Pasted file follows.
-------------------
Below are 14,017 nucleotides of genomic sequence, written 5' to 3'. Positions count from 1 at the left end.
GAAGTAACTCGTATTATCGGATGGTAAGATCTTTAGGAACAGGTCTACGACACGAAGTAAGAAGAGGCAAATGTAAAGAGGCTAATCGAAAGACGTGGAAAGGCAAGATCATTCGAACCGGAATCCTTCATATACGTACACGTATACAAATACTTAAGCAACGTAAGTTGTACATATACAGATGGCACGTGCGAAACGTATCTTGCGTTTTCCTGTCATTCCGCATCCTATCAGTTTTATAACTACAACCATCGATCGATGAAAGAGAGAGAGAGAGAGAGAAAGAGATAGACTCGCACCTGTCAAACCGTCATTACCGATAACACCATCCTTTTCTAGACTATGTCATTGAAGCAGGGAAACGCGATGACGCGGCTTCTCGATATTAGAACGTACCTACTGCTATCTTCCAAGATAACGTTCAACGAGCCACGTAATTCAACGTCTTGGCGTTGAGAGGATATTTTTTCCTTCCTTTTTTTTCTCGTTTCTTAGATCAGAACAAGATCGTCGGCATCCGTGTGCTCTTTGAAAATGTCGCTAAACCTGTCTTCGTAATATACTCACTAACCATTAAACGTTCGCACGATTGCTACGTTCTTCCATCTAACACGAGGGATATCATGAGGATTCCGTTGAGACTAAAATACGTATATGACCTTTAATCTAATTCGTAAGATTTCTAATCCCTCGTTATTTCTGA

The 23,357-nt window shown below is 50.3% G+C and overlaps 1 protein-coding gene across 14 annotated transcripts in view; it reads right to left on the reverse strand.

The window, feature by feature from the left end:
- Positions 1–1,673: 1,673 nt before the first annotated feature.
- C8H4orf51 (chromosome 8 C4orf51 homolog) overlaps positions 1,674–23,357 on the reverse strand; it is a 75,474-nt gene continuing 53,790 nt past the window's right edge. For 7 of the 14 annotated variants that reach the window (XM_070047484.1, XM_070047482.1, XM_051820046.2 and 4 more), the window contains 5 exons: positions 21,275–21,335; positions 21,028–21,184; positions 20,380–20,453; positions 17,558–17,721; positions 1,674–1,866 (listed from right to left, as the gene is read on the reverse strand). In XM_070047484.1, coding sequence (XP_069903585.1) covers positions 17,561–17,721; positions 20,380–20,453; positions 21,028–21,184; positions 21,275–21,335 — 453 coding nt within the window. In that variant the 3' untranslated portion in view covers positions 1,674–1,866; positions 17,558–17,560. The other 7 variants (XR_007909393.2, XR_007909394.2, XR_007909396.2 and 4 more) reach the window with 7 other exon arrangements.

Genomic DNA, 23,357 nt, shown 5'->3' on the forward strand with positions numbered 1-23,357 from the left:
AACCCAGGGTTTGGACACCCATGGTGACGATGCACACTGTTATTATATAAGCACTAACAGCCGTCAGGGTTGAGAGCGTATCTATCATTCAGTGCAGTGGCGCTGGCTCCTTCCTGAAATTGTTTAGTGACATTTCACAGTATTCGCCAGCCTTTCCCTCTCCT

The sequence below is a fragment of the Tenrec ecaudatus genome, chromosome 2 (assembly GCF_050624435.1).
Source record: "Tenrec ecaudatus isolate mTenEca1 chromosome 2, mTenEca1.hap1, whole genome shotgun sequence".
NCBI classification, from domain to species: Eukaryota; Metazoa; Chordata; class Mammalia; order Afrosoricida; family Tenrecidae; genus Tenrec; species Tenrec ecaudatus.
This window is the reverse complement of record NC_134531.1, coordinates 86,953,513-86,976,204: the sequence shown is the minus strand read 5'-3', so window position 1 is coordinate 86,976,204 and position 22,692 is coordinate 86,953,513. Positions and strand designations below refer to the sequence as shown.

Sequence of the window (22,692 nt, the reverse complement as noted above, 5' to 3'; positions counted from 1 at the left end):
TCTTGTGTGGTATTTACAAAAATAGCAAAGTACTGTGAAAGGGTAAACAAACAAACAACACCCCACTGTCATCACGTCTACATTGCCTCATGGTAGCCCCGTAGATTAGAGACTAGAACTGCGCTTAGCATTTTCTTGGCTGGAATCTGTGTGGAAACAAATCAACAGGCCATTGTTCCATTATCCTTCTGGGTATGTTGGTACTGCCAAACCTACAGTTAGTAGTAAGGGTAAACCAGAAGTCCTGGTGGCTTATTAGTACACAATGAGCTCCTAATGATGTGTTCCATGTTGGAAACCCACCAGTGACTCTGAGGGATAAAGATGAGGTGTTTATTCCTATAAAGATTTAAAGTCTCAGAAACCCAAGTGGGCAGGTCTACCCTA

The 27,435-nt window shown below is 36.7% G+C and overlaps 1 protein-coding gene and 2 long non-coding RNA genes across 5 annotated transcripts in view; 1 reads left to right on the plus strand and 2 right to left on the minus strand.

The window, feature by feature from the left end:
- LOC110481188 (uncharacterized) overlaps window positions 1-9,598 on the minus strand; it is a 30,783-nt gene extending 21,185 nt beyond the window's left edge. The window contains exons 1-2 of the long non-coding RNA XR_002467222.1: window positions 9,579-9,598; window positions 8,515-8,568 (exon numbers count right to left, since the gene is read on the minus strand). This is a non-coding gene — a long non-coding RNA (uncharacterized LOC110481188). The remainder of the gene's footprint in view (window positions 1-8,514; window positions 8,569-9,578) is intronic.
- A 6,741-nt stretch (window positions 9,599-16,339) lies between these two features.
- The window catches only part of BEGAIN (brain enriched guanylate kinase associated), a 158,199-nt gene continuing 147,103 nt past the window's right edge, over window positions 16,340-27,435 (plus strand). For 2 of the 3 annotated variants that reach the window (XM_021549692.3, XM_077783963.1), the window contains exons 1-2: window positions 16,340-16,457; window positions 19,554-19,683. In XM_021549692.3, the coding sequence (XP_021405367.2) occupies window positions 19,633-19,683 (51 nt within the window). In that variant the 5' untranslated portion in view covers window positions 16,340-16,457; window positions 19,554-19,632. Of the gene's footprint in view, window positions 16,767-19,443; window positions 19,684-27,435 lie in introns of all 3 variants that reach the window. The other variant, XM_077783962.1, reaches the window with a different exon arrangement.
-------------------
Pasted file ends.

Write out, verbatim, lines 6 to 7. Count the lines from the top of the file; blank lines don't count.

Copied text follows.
- C8H4orf51 (chromosome 8 C4orf51 homolog) overlaps positions 1,674–23,357 on the reverse strand; it is a 75,474-nt gene continuing 53,790 nt past the window's right edge. For 7 of the 14 annotated variants that reach the window (XM_070047484.1, XM_070047482.1, XM_051820046.2 and 4 more), the window contains 5 exons: positions 21,275–21,335; positions 21,028–21,184; positions 20,380–20,453; positions 17,558–17,721; positions 1,674–1,866 (listed from right to left, as the gene is read on the reverse strand). In XM_070047484.1, coding sequence (XP_069903585.1) covers positions 17,561–17,721; positions 20,380–20,453; positions 21,028–21,184; positions 21,275–21,335 — 453 coding nt within the window. In that variant the 3' untranslated portion in view covers positions 1,674–1,866; positions 17,558–17,560. The other 7 variants (XR_007909393.2, XR_007909394.2, XR_007909396.2 and 4 more) reach the window with 7 other exon arrangements.

Genomic DNA, 23,357 nt, shown 5'->3' on the forward strand with positions numbered 1-23,357 from the left: